Newspaper Page Text
NEW, HAVEN MORNiyQJQURNAL AND COURIER, THURSDAY DECEMBER 20 1906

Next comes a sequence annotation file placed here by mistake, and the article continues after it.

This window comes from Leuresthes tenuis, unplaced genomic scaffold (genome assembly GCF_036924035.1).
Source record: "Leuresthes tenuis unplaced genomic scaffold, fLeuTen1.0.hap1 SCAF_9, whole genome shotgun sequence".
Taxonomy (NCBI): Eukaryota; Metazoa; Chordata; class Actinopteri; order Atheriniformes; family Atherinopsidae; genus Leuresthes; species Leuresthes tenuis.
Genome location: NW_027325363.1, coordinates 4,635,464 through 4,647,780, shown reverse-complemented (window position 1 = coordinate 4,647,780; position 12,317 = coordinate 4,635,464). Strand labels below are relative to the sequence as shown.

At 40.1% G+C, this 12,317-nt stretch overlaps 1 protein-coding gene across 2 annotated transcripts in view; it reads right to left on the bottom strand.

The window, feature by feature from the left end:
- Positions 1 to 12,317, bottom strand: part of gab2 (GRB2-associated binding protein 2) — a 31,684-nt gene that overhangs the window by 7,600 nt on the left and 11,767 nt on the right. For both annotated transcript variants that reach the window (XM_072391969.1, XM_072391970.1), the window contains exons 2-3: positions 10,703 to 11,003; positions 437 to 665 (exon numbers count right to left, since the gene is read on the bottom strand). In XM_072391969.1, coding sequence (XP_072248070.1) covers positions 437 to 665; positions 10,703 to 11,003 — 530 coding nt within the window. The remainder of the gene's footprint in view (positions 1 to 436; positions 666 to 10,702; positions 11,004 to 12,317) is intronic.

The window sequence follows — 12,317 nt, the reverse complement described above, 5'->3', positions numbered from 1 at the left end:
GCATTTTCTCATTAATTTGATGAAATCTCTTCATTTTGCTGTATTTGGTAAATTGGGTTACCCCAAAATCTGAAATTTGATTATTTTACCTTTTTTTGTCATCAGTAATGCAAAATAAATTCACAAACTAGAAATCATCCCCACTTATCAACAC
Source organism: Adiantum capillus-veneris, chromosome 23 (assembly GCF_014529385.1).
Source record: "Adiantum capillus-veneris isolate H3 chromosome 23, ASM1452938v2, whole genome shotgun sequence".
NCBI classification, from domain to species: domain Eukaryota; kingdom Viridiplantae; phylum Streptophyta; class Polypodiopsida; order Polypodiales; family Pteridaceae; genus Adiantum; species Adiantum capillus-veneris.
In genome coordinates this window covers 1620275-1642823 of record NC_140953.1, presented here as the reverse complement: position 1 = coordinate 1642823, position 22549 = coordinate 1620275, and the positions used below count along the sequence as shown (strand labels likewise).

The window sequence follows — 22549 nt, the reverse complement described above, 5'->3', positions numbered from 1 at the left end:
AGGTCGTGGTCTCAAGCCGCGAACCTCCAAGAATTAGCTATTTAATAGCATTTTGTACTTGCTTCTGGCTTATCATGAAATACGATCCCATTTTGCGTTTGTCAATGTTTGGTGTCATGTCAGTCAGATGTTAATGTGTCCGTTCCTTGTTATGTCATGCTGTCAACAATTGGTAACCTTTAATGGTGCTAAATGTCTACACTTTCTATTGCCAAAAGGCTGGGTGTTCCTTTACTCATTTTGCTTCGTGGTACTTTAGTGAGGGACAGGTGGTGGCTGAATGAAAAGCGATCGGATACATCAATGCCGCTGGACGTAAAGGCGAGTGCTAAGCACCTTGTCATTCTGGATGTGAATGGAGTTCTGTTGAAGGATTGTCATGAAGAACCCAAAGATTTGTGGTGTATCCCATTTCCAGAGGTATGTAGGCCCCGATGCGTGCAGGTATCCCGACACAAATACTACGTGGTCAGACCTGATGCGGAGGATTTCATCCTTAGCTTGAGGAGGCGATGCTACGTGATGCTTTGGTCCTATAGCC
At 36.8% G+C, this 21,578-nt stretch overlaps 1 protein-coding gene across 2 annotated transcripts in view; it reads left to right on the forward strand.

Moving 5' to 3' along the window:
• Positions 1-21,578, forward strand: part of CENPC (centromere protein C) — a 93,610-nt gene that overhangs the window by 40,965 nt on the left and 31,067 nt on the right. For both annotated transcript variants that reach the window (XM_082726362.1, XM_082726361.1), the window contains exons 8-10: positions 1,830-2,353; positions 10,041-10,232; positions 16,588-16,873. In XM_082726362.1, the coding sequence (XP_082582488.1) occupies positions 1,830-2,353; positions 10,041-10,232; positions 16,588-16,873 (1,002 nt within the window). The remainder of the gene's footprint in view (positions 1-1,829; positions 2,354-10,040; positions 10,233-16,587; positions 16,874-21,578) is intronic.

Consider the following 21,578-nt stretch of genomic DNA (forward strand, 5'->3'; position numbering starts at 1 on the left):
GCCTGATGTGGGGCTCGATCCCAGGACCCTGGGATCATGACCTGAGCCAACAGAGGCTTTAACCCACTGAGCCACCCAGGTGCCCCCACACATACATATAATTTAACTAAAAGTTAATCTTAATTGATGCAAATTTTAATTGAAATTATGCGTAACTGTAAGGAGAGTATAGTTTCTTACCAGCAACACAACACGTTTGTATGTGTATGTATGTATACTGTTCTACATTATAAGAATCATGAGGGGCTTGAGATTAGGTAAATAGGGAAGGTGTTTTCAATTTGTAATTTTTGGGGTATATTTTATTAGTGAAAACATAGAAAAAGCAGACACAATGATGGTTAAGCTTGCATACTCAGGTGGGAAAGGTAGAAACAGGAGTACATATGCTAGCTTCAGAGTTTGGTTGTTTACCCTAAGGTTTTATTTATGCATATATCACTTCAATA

',1 ! ! t i z t Rehabilitated. The wonderful rehabilitation of the building so long occupied by the M. Sonnenberg Piano Co. has given to J the central portion of ths city a magnificent st ructure. After many months of work and many disappointments, caused by the inability to obtain proncr materials to fill specifications, the building is completed. It is safe to say that no building in the business section of the city can approach it for magnificence. The interior is nearly done, only the finishing touches are needed to enable us to say: It is finished. We invite the public to visit our new building, the home of fine pianos, and see the com pleteness of every detail which has transformed an old es tablishment into a modern business building-. M. SONNENBERG PIANO CO, TWO ARE INCORPORATED. t t Christmas Pianos. We take pleasure in directing the attention of all prospective piano buyers of discrimiation to the unsur passed excellence and variety of our stock of pianos for Chrhtmas. The well known makes repiesented include: CHICKERING, GABLER, KRANICH AND BACK, STERLING and HUNTINGTON. We might say much in describing them in detail, but you would not get half as much of an idea of the richness of tone and beauty as you get in ten minutes spent iri our store. Select a piano now and we will deliver when you wish. Local Concerns Formally Organized for Eusineuss. The two following local companies have been granted articles of Incorpor ation by the secretary or srate: Aetna Construction company of New Haven; general construction business, build and equip steam railroads, etc. Capital stock, $200,000; divided Into 2, 000 shares of $100 each. Commence business with $200,000. Incorporators: Samuel C. Morehouse, A. William Sper ry, both of New Haven, and John M. Walton, of Norwich. iGallagher & Mueller' Co., of New Haven; 210 shares subscribed for. be ing 160 shares preferred and 80 shares common, on which $2,500 cash and $6, 000 property, have been paid. President and treasurer, John S. Bradley, 100 shares preferred; vice president, James R. Gallagher, 30 shares preferred, 40 shares common; secretary, Franz H. Mueller, three shares preferred; 40 shares common, all of New Haven. PENNSYLVANIA RAILROAD CHRISTMAS TOUR -TO Leaves New York, December 26. (12 or $14.50 cover necessary expenses from York, according to hotel selected. New A 3-day Outing to the National Capital Detailed itineraries and full information may be secured upon applica tion to C. Studds, Eastern Passenger Agent, 2G3 Fifth Avenue, New York City, or J.R.WOOD, Passenger Traffic Manager. GEO. W. BOYD, General Passenger Agent, Broad Street station, Philadelphia. SAILED FOR FLORIDA. A merry party of New Haveners sail ed Tuesday for Florida on the popular steamer Arapahoe, of the Clyde line. The members of the party were Harry Leigh, Mr. and Mrs. V, J. Leigh, Harry Welch, Harold Moulton, Mr. and Mrs. W. J. Ward and daughter, George M. Adams and R. S. Thompson. Captain P. J. Fraser, of the Berniu dlah, was in the city yesterday calling on friends. GR1AND ISLAND SERVE. GAME PRE- SONNENBERG PIANO CO, 801 CH DEL STREET. t OlllTVAHT AOIE.S. FRANKLIN MILES LUM. Franklin Miles Lum, a well known traveling salesman, died early this morning at his home, 63 Center street, west Haven, from a diseases. Mr. Lum was in poor health for some months, but was able to con tinue his business up to last Monday, when he was, stricken in Naugatuck. He was sixty-seven years of age, and was one of the oldest commercial sales men in this section. For a number of years he was employed by E. G. Stod- ernoon. chargi). W. H. Graham Co.l is in FUNERAL OF HARRY C. HOTvCOMB. j Thursday afternoon, funeral cervices GEORGE W. HUNGERFORD be heM for Harry Clifford Holeomb George W. Hungerford, a carpenter, 'the hom.e of Mrs- Margaret Manson, wno was in business on Washington complication of avenue, this city, died yesterday at his home in Orange of heart disease. He was seventy-four years of age, and is survlvedy his wife and one daughter, Mias Minnie Hungerford. i No. 31 Dwlght street. HANGED HIMSELF. South Norwalk Grocer's Body Found in Barn. Korwalk, Dec. 19. Lorenao Dibble, a, prominent. South Norwalk grocer and well-known resident, ' while suffering MRS. COCHRAN. Yesterday funeral services ' were held for Mrs. Elelsheba Cochran at th dard. but for twentv vears nast hn woo nf ,. j, ,,,. ... fn.i -i . .... . ----- v -- . . uauft.no., .ma. sumner c. Kewy .u aumauun or mina, the result employed by the J. J. Eager company, of No. 37 Rosette street. 0f ill health and 1mflIi u . wholesale merchants of New York. He1 . This afternoon .the body will be tak- troubles commuted .ufcMo th. ",nMB is survived by his wife and several j en to Owega, N. Y., for interment! Mrs. InTTMmK t'T children. The funeral arrangements I Cochran died Mondav at th. vZ i "!'f 'J16 barn " have not been completed, but the fun-1 eiehtv.five vM.r "M ' VL "v"'e ttl soutn Main eral will probably be held Friday aft- street. Specially egistered to You I Consider how the United States Government protects a letter registered to you, guaranteeing its delivery safe and in good order. The NATIONAL BISCUIT COMPANY" exercises even greater protecting foresight in delivering its Biscuit and Crackers to you. Fresh from the oven, they are enclosed in a dust tight, moisture proof package, on each end of which is affixed this trade mark in red and white. ZuZtJ ClNCER SNAPS-Crisp, delicto as, golden-brown morsels of sweetness and spice that everyone loves. CHEESE SANDWICHES Thin crackers enclosing layer of creamy cheese a delicate bite to tempt an epicure. Elk, Moose and Caribou, Pheasants and and Grouse Found in Native State. Excepting only Yellowstone Park, Grand Island, In Lake Superior, is the largest and most complete game in the United States. Nesting in the wa ter of the great inland i:,ea, this pic turesque native woodland, with its rockbound enures, is a veritable gem of nature. Grand Island resembles in shape a transposed outline of the State of Louisiana, but here the similarity ends. The Island contains but 13,000 acres, or about twenty square miles. It is ten miles long and four miles wide. Its unbroken forests of pine and hardwood have been converted into a game preserve in which nearly every species of game animal and bird na tive to this latitude can how be found in its native State, says the Muskegon Chronicle. ; The physical nature of the project. Over half the coast line is bounded by perpendicular cliffs rising to an elevation of from 40 to 350 feet above the level of Lake Superior, forming a perpetual barrier against escape. In some places along the coast line thei;e miniature mountain rctnges are broken by deep ravines and gulches, which in most cases are sequestered valleys of singular loveliness. l!" Where three valleys open an exit to the lake, game fences' have been built to prevent tho animals' from gaining access to the mainland by swimming the channel in summer or crossing the ice In tho winter peason. At a point two and a. half miles north of the southern extremity of the Island a game fence twelve feet in height and extending east and west, to the ishoro line has been built, fnclosing an area of about 8,000 acres over which the animals is roam at will. Between ' two lofty ridges that traverse the Island from north to the sout'h Is a dense cedar swamp, three miles long and one mile wide at ltu broadest point. This Is the natural home of the caribou, which feed upon the dry, gutllnous mixture commonly called muss and found in great quani tlties in this region. . The original herd of caribou was brought to the Island three years ago from Deer Lake, Newfoundland. There were five animals in the herd. Like their near relatives, the moose, they are ilow breeders, but grow to enor mous size. There are probably a score of specimens of the moose fam ily on Grand Island, one of which has attained its full growth, nnv being about 15 years old, and weighing 1,000 pounds. The moose . were imported from Canada and northern Minnesota. Other big game In., the Grand Island preserve in a herd of elk. Originally it numbered eleven, but since brought ij the island three years ago it has largely Increased, the elk being a pro lific breeder. During certain seasons of the year men are employed by the company to carry on a war of extermination against the fox, mink and other small animals whlra prey upon the game birds. The beaver, wnvever, is allow ed to propagate, and many .frpeclmenn have been brought to the island and given the freedom of Its several streams. The native or ruffed grouse arn plentiful in nil parts of the pre serve, and the spruce hen, a bird now almost extinct, is present in great number?. From Scandinavia twv years ago the company imported 130 game birdu, also members of the grouRe family, and from Manitoba it secured a number of sharp tailed grouse. The birds se cured from the Scandinavian peninsula are known as the capercailzie and or rie. The former is possessed of habits much like tlwe of the partridge to the ' native to the Lake Superior re gion. There are many other speci mens of game birds ion the island, among them the English ring neck pheasant, a bird of highly colored plumage, and the wild turkey. The latter were obtained in the Indian Ter ritory and are the most difficult of all game birds to propagate. The capercailzie, ur "black game bird of Norway," is one of the largest species of game birdsin the world, be ing very hardy and frequently attain ing weight exceeding fifteen pounds, but when the birds are young they are eai?y prey of hawks. The birds are known as "rangers," for. the reason that while in quest of food they cover a wide expanse oi territory. During periods of heavy snowfall they burrow Into the snow and remain until the storm subsides before venturing out again. Their food In winter consists chiefly of birch buds and In summer they catch mice and other ismall ani mals. They are rated .is members of the grouse family and in habits are much like the partridge. SPLENDID Stocks of furs that ws are selling at a 10 per cent, discount. The holiday season, the w nter weather, the fact that this discount is based on a very low price to start with makes this a . - FUR OPPORTUNITY of exceptional value. Assortment represents every kind of fur and at a wide range of prices, from the most modest to the richest selections. 841-843 Chapel Street. 111 1 1 111 1 1 1 11 'Win hi urn 11 11 11 in 11 1 1 ii linn n i l wpmiiiiiihuii iiiiimi CHRISTMAS BELLS Will rina; Impplnes' Into hundreds of homes this yenr, nnd to make the hhr mony perfect you (iliotild mingle with Ihc music, the tinkle of a telephone bell to "Ring In the New" era of progre. Then you will have a perfect Rift when you nsher In your family to see their gifts nnd wish them a MERRY X-MAS The Southern New Eitlaid Telephone Co. SEW HAVEN, COJW. f tic. ' ' I 1 r 1 Colden Brown ' DelicJousIy a.ppetlzlrt tooLgt is made with speed and nicety In the broiling oven of tv CAS RANGE There is no danger of a smoky kitchen or smoky tasting toa.st. Under the medium hea.t, easily possi bio by reguleition of gtxs burners, tho surface of tho bread is quickly browned, whilo its subst&nce is not dried to nothingness. There is nothing theit adds so much to a good breakfast as a plate of toe.st theLt is lust right. A Gas Range is as convenient in spring as in summer. Get one now THE NEW HAVEN GAS LIGHT CO. Prices $10 to $27. SALESROOM 03 Crown 81. i The Chatfleld Paper Co. I 2883- Xntntainmtnts. SATURDAY, December 22. Matinee and Night. "LITTLE JOI1XXY JO.E xt. u' Seat Sale Thursday, Night, 2Be, 50c, 75c, $1.00, a few $1.50 Matinee, 25c, 50c 75c X"MAS ATTRACTION, "THE VOLIM'EEII OHGAVIST." POLI'S NEW THEATRE. ALL THIS WEEK. , : KARBfO'S NIGHT IN LONDON'S SHOWS 0 Other Big; Acts 0 . POLI POPULAR PRICES. BIJOU THEATRE 6Tvrter Z. Poll Proprietor WEEK OF DECEMBER 17th, THE STOCK COMPANY. in The Two Orohatrs. Polis popular prices, 10c-20c-S0o. Ladies' Matinee Daily. Beats reserved in advance. Tel. 3099. Try on of tht-m 1 Cafe Boulevard's Z3G DINNERZOG HEAL C!iiMAJf KPTCHKM. 1 67-69 Orange St. i ' . ':, j , nu - I KOF BRAU HAUS. Mi m Ugh clam . GERMAN KITCHEN . Bad tba following tmmn FOUR IMPORTED BEERS : Knrgtr Inn Pllsea 1 ; V nncbe nr flof-Braa,' NnrabcrKr Tncber Brao, ' Wanbarcer Bartrer Brafe - ' Enou"h Said i?c" 1 1 A HOTEL &ARDE Opposite TJnlB Depot, HEW HAVEN, COW1T. ' Connecticut's Largest Hotel The Slioreham, Washington, D.C American and European Plan, r' v" Metropolitan Standard, of Excellence. JOHN T. DEVINE, Prop. AIRSHIP PROBLEMS. Most Comple te Line ot hapcr and Twine in State ' . Of , course the airship- hasn't arrived' a.3 yet. Santos Dumont haa skimmed. ovr the surface of France for a few hundred yards find our own Wrlfrht brothers tell remarkable stories of even greater achievements In this: linj but for the present nobody is fiylng.' Lots of people are busy with aeroplanft' models and everybody' Is prophesying but beyond an pecaslonal balloon, the upper air still belongs to the birdis.and man travels on the earth's surface just as usual. Tills doesn't mean, of cburs$ that the airship isn't coming. Indeed, It means exactly the opposite, for thig general interest, together with the few qualified successes in flying, demons strates that it's only a matter of time until the problem will be solved. -So reasons the world, which regards thS airship as a certainty of the immediate future, and is already turning to th Important questions which it is bound to raise. Will it, for instance, have free right of way? Boundary lines hitherto have been very deep, but no higher than the houi?etops. The title to your ljt makes you owner of a' solid "chunk" of ground that reaches tj the earth's cen ter. If there are gold mines or coal mines or oil reservoirs or any treasures whatsoever under the 25x100 feet on which your house stands, they belong to you as much as the wheelbarrrow or rose-bush that are out in the back yard. No one can burrow into them with impunity any more than he can break through your fence. But how about the realm above? Have yon title to 25x100 feet of air clear to the dome of the universe? Does the air1 ship trespass when it sails above as the miner would were he to drive a tunnel underneath? ' ' ' The same question, ;but in Its larger aspects, has to do with nations, and brings up a -world of puzzles for the' statesmen who frame tariff, immigra tion and other legislation growing cut of international association. We have custom houses and receiving stations now that answer every purpose, but . when men begin to fly over boundary lines there'll be some mighty interest ing problems for the officials. How high up do these international boun dary lines reach, anyway? An Immi grant is here when he lands on Ellis Island, but is he here when he is 4000 feet a'bove Wall street, say? And what about the pocketful of diamonds that an airship traveler may bring in when his vessel lands in Kalamazoo, Alic'h., or Bodunk., Ok.,? Who owns the up per -air, anyway, and by that means is he to keep this property of his out of tho hands of trespassers? These are problems that follow the airship, and they're nearly as difficult, too, as the ainshlp itself. 'Newark News. The New Haven National Interstate bowling team arrived home yesterday from Elizabeth, N. J., where it went Monday night to play a postponed championship match of three games. New Haven landed two, and elimbeij a peg toward first place thereby.